Hong Kong climate
The best time to travel to Hong Kong is between October and November, the autumn months when the temperatures are milder. January and February are usually rainy and cold months while June to September temperatures average 30 degrees Celsius with 95 per cent humidity. Some rain and humidity can be expected throughout the year. Even during the height of summer it is worth bringing some warm clothing to combat the fierce air conditioning in shops and offices.
When to fly to Hong Kong
Autumn and spring used to be peak seasons for Hong Kong, and this is when the weather is most pleasant – it can get unbearably sticky during the summer months. However, it is increasingly becoming a year-round destination. Fair weather or foul, there is always something to do inside, usually in air-conditioned buildings. There are certain times of year, such as Chinese New Year, when HK will be especially busy and you will need to have booked Hong Kong flights and hotels in advance.
Even in the winter months, Hong Kong’s weather is usually mild, so this can be a good time to visit and avoid crowds.
Getting around Hong Kong
Public transport is good in Hong Kong and getting around easy.
Rail: There are two types of trains, the Mass Transit Railway (MTR), which primarily runs underground and has six lines. This is fast and efficient and also connects the airport to downtown. Overground trains run on the Kowloon-Canton railway, which is mainly used by commuters.
Tram: The famous peak tram runs up The Peak, climbing 373 metres. A trip up here is a must for tourists to see the city laid-out at your feet. There are also commuter trams running along the north part of the island.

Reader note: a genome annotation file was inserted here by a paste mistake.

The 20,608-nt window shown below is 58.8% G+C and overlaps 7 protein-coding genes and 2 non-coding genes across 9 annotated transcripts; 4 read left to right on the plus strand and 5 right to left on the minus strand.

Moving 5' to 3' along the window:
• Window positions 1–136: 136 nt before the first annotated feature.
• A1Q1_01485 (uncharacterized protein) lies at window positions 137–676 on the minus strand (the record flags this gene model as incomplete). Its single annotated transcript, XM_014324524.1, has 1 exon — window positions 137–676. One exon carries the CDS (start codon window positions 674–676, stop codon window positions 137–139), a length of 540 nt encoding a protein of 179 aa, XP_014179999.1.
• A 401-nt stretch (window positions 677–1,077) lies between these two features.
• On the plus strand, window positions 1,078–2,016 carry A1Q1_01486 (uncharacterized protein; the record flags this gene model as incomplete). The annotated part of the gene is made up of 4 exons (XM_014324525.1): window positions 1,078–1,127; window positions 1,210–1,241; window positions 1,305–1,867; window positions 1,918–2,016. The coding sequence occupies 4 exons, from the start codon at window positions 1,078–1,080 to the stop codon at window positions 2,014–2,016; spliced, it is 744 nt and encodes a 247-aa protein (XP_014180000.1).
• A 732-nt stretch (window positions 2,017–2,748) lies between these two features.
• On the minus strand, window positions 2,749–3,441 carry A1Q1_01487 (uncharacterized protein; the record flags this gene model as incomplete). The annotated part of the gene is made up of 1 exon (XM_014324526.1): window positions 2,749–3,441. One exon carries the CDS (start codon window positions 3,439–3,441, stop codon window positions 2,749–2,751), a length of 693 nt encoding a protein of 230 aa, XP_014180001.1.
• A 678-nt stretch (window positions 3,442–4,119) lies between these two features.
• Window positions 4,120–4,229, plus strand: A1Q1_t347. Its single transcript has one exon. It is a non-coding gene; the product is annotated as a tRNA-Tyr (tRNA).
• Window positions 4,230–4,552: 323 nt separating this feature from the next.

Ferries: Many ferries run across the harbour and connecting Hong Kong to China. This is one of the most pleasant ways to get around.
Hong Kong insider information
- To escape the hustle of the city, head to Kowloon Park – take the subway to Tsim Sha Tsui. The park contains a bird lake, with hundreds of colourful flamingos, Bainiao Garden, a football field, children’s playground, banyan courtyard and a sculpture park. The park is open every day except Fridays. On a Sunday afternoon, various groups gather to practice martial arts or dance. A stroll through gives an excellent flavour of the many activities taking place in the city.
- One of the best views in Hong Kong is also accessible from Kowloon park. Head through the park past the bird sanctuary and over the bridge to a pier lit by fairy lights. From the very end of the pier, Hong Kong island is laid out in front of you, to the left are cruise ships in the harbour, and to the right the developments taking place on the reclaimed land.
- Shopping for electronics: Sham Sui Po has the greatest and cheapest computer accessories you’ll ever find. Head for the computer hardware store just by the metro. The basement has an assortment of gadgets for computers – from those you’ve always wanted, to those you never knew you needed but just can’t leave behind. Everything is on sale at prices substantially cheaper than those in the West.
- Entrance to all museums is free on Wednesdays. One of the biggest and best is the Hong Kong Heritage Museum, which has exhibitions on HK’s history, art and culture.
- To visit beaches, depart from Sai Kung, from where you can reach almost any beautiful island you want. Just take one of the boats and spend a day relaxing…
- It’s not the cheapest city to eat or drink in. To save money if you’re female, however, head for bars on “Ladies Nights” – most bars have these and it means free entrance and free drinks for women all night long. Wan Chai is the centre of the nightlife region. For celebrity-spotting, hit the Dragon, a favoured nightclub with the rich and famous. Needless to say, there is a strict dress code and door policy.